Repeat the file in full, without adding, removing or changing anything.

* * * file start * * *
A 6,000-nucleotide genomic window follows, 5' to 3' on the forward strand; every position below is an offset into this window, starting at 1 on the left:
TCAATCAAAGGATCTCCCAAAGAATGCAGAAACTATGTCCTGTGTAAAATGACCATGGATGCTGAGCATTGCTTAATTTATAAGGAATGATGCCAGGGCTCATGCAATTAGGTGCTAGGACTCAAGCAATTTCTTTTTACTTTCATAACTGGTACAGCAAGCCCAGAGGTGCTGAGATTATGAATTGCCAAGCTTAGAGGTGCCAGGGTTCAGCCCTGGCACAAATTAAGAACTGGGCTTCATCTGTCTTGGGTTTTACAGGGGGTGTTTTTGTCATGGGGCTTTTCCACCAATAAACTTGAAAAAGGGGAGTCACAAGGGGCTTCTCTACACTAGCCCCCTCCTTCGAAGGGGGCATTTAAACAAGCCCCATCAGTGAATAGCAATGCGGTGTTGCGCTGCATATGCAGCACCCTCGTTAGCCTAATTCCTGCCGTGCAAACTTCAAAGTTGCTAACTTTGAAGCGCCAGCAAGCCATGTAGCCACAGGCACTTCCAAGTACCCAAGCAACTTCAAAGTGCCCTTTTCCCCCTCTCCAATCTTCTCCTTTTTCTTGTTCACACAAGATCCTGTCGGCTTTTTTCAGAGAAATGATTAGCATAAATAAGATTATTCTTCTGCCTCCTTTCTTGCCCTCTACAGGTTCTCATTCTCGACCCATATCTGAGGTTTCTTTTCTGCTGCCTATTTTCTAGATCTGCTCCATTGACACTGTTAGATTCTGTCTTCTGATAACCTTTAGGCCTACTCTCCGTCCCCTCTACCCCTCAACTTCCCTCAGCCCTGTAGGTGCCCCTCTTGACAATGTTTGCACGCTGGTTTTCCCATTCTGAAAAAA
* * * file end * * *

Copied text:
A 6,000-nucleotide genomic window follows, 5' to 3' on the forward strand; every position below is an offset into this window, starting at 1 on the left:
TCAATCAAAGGATCTCCCAAAGAATGCAGAAACTATGTCCTGTGTAAAATGACCATGGATGCTGAGCATTGCTTAATTTATAAGGAATGATGCCAGGGCTCATGCAATTAGGTGCTAGGACTCAAGCAATTTCTTTTTACTTTCATAACTGGTACAGCAAGCCCAGAGGTGCTGAGATTATGAATTGCCAAGCTTAGAGGTGCCAGGGTTCAGCCCTGGCACAAATTAAGAACTGGGCTTCATCTGTCTTGGGTTTTACAGGGGGTGTTTTTGTCATGGGGCTTTTCCACCAATAAACTTGAAAAAGGGGAGTCACAAGGGGCTTCTCTACACTAGCCCCCTCCTTCGAAGGGGGCATTTAAACAAGCCCCATCAGTGAATAGCAATGCGGTGTTGCGCTGCATATGCAGCACCCTCGTTAGCCTAATTCCTGCCGTGCAAACTTCAAAGTTGCTAACTTTGAAGCGCCAGCAAGCCATGTAGCCACAGGCACTTCCAAGTACCCAAGCAACTTCAAAGTGCCCTTTTCCCCCTCTCCAATCTTCTCCTTTTTCTTGTTCACACAAGATCCTGTCGGCTTTTTTCAGAGAAATGATTAGCATAAATAAGATTATTCTTCTGCCTCCTTTCTTGCCCTCTACAGGTTCTCATTCTCGACCCATATCTGAGGTTTCTTTTCTGCTGCCTATTTTCTAGATCTGCTCCATTGACACTGTTAGATTCTGTCTTCTGATAACCTTTAGGCCTACTCTCCGTCCCCTCTACCCCTCAACTTCCCTCAGCCCTGTAGGTGCCCCTCTTGACAATGTTTGCACGCTGGTTTTCCCATTCTGAAAAAA